|Sean P. Stickles, MD||University of Missouri, Department of Emergency Medicine, Columbia, Missouri*|
|Larry Friedman, MS, PA-C||Lenox Hill Hospital, Department of Emergency Medicine, New York, New York|
|Michael Demarest, MHA, PA-C||Lenox Hill Hospital, Department of Emergency Medicine, New York, New York|
|Christopher Raio, MD, MBA||North Shore University Hospital, Department of Emergency Medicine, Manhasset, New York|
A 60-year-old man presented to the emergency department complaining of acute onset posterior ankle pain. He reported playing tennis earlier in the afternoon when he suddenly stopped and pivoted, noting a “pop” sensation and pain to the right posterior ankle. The pain was sharp and increased with movement. The patient also experienced difficulty weight bearing and ambulating. There was a palpable defect at the distal end of the expected course of the Achilles tendon and lack of plantar flexion with squeezing the affected calf (Figure A). Point-of-care ultrasound (POCUS) was performed for further evaluation, and noted a discontinuity of the Achilles tendon with retracted proximal and distal ends, consistent with rupture (Figure B; Video). Orthopedics was consulted, and the patient was admitted for operative repair.
Figure A and B. (A) Comparison of both posterior ankles in patient with right posterior Achilles tendon rupture. (B) Longitudinal ultrasound image of the area of pain to the posterior right ankle, noting retracted ends of the Achilles tendon (arrows) and hematoma in-between (*).
Achilles tendon rupture typically occurs by pushing off the weight-bearing foot with knee extended, sudden dorsiflexion of the ankle, or forceful dorsiflexion of a plantar-flexed foot.1,2 Physical examination may reveal a palpable defect at the tendon injury site, loss of strength with voluntary plantar flexion, increased passive dorsiflexion, and loss of plantar flexion with squeezing of the calf when the patient is lying prone (Simmonds-Thompson test).3-5 POCUS using a high-frequency transducer has been shown to be effective at visualizing Achilles tendon rupture, noting loss of the tightly arranged fibrillar pattern of the tendon fibers and an area of hypoechogenicity at the site of tendon defect.6,7 Additional ultrasound findings of tendon rupture include hematoma formation at the site of rupture and posterior acoustic shadowing at the retracted rupture margins.8 To avoid misdiagnosis of tendon injury due to the effect of anisotropy as the tendon fibers insert on the calcaneus, one should completely scan through the tendon course and insertion point in different planes.7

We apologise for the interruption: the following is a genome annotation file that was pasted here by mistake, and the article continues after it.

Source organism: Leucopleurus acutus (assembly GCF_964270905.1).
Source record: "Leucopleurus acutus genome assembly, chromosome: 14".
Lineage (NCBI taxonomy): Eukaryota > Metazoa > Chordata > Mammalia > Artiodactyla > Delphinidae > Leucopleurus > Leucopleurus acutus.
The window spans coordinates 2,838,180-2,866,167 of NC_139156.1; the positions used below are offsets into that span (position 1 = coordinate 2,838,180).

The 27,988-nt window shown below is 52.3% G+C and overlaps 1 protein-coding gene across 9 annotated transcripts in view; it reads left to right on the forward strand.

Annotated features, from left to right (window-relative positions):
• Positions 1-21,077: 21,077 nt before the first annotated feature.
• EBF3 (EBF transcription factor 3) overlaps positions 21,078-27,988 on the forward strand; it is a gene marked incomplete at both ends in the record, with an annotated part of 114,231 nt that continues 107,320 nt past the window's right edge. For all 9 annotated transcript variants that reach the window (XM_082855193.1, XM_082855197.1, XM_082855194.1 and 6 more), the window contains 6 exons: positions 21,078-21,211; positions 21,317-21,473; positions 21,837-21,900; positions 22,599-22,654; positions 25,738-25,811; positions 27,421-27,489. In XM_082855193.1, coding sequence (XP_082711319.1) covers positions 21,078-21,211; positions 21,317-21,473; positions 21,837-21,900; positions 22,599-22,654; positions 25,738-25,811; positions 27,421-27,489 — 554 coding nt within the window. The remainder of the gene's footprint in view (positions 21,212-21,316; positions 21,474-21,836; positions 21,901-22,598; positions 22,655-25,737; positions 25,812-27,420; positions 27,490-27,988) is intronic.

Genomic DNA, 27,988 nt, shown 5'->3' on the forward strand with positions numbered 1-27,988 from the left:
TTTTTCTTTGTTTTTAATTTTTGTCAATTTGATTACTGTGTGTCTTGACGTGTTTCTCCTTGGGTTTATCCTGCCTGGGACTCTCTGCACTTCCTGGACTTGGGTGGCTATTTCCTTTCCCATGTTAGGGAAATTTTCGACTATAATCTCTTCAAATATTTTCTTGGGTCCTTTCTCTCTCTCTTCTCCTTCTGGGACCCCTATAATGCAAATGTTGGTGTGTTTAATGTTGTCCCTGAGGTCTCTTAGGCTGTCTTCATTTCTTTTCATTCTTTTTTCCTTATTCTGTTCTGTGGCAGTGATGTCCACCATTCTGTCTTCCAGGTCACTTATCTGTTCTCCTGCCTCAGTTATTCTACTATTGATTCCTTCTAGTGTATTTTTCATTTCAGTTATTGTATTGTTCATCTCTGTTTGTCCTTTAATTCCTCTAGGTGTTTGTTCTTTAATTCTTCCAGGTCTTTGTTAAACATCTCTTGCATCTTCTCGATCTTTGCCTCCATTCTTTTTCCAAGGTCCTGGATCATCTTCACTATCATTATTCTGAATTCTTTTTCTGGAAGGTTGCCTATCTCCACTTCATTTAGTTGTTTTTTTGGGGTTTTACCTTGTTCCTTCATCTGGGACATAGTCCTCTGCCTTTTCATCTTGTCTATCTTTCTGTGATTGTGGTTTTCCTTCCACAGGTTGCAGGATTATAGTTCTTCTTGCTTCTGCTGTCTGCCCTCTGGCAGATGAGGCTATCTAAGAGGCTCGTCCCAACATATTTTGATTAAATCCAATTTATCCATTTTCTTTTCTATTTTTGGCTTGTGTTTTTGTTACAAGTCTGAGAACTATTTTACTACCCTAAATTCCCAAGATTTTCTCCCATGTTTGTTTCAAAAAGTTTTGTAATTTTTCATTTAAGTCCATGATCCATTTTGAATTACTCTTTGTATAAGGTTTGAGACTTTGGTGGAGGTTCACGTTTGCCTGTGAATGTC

Video. Ultrasound video of the Achilles tendon using a linear transducer demonstrating retracted proximal and distal tendon ends, separated by a mixed echogenic focus (hematoma), consistent with complete tendon rupture.
Supervising Section Editor: Sean O. Henderson, MD
Full text available through open access at http://escholarship.org/uc/uciem_westjem
Address for Correspondence: Sean P. Stickles, MD. University of Missouri, Department of Emergency Medicine, Columbia, MO. Email: email@example.com.
Submission history: Submitted October 1, 2014; Accepted October 22, 2014
Conflicts of Interest: By the WestJEM article submission agreement, all authors are required to disclose all affiliations, funding sources and financial or management relationships that could be perceived as potential sources of bias. The authors disclosed none.
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